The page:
used to keep systems free of security breaches. Virtual private
    networks continue to grow in popularity: Fully 71% of sites report
    using VPNs to protect operations in 2003, compared with 58% in 2002.  
    Private encryption is also gaining.
    One big challenge is striking the appropriate balance between the need
    for security and its cost. Indeed, survey respondents reported that
    capital expense was one of the most significant barriers to effective
    security in their companies (44%). Other obstacles include the
    increasing sophistication of threats (49%), lack of time (37%), lack
    of qualified staff (31%), and complexity of the technology (24%).  
    Another 24% cited lack of management support, which means that while
    security is gaining stature in some organizations, it's still an
    afterthought for many.
    Victor Wheatman, managing VP of research firm Gartner Inc., says most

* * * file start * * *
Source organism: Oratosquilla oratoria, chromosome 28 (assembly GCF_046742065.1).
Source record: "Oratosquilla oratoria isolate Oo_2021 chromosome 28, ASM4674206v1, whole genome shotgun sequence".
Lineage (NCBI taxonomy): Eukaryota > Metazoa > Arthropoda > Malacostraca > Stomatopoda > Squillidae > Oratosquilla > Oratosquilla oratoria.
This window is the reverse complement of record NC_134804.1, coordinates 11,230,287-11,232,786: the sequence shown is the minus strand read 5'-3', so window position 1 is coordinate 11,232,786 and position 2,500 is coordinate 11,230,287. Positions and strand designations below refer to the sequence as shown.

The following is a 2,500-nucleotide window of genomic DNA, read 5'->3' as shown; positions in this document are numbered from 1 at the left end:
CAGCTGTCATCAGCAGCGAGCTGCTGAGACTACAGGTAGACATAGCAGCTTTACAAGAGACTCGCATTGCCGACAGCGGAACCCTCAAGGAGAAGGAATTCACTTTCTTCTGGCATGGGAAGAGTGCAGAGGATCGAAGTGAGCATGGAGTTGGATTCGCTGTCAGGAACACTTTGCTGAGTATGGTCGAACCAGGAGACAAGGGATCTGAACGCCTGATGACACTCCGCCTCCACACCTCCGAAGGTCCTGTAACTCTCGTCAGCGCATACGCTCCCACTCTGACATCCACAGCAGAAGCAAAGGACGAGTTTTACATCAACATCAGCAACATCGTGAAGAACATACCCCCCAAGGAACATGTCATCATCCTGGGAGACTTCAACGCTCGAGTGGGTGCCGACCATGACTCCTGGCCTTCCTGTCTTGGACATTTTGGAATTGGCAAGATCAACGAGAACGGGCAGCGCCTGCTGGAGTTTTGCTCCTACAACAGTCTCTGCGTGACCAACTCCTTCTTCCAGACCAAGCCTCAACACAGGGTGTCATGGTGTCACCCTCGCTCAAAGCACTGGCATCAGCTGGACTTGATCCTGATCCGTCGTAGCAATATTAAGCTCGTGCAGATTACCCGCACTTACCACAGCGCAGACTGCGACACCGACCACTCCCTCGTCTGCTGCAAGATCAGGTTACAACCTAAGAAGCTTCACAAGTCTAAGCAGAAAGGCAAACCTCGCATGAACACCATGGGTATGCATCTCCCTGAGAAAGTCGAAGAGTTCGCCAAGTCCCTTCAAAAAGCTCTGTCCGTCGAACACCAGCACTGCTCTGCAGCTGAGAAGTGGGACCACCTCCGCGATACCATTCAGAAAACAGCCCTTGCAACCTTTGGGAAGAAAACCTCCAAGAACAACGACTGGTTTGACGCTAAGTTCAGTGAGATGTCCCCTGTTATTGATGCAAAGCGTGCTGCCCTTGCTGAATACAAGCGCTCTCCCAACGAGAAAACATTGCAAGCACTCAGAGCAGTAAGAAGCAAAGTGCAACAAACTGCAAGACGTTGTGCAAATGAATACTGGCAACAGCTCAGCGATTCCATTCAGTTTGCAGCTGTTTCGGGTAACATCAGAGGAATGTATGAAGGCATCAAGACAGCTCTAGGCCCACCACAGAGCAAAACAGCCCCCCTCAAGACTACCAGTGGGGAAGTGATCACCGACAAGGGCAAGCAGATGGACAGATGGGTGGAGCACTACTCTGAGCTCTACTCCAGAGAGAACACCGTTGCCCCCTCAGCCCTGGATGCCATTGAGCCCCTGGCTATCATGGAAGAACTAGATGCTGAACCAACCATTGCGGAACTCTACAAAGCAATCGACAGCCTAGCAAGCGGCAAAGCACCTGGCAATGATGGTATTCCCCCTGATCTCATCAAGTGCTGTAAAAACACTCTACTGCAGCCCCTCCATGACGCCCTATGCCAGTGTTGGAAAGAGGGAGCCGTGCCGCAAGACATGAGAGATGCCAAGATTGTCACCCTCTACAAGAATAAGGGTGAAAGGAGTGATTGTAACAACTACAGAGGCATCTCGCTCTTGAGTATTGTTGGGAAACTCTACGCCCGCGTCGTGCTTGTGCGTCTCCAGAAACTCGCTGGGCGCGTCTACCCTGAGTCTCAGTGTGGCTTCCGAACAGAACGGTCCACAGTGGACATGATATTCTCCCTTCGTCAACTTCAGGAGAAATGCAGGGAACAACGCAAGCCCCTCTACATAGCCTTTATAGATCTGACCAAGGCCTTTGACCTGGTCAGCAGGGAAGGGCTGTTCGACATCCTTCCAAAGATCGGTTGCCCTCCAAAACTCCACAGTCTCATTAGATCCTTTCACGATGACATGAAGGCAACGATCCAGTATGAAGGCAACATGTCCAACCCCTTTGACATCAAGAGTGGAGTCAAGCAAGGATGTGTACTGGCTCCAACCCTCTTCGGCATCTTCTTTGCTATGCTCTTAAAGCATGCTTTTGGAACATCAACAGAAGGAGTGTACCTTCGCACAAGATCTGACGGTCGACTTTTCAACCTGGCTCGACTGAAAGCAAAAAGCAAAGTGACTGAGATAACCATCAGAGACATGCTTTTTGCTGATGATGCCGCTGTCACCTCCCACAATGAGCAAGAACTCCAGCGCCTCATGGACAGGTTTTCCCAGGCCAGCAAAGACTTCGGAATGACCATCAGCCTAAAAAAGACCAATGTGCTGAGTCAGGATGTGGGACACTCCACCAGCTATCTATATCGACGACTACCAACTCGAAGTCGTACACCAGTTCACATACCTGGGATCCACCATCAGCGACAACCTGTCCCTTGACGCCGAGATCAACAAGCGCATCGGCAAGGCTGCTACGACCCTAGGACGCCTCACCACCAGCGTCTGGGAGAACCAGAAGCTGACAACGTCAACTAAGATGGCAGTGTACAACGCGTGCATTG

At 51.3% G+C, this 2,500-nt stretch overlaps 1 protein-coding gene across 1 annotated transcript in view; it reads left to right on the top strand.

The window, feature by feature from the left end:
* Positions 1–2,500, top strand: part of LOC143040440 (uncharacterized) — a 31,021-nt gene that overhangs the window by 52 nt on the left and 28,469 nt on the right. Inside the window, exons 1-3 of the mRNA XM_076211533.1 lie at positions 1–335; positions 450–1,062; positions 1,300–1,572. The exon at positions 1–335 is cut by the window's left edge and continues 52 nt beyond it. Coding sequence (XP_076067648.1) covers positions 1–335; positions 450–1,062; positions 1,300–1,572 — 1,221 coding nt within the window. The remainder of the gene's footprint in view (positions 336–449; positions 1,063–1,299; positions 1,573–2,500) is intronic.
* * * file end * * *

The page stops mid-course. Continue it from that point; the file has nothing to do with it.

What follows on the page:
companies still don't think about the cost of security before they
    build or implement new systems. He estimates that adding proper
    security raises the cost of application development by 30%. "Too many
    companies rush ahead and forget about security," he says. "And then
    they get a big surprise after the system is up and running, and they
    realize they now have to factor in security."
    In one case, ECMD's Brown, along with his senior executives, decided
    to abandon an online initiative with a particular partner because,
    among other issues, security costs were too high and simply outweighed
    any potential benefit. "Security absolutely plays a role in
    determining whether we partner with a certain vendor and whether it's
    worth the extra cost," he says.
    One solution is to outsource information-security services to a third
    party, much as companies do security guards. But the trend is still in
    its infancy. Only 17% use outside firms to host security systems. Most
    want to outsource systems implementation, strategic consulting,
    integration, and technology transformation.
    The onus remains on IT and security professionals to educate upper
    management and encourage participation in security planning. "If there
    is no awareness of risk at the executive level," Fredriksen says,
    "security will not receive the level of funding it deserves."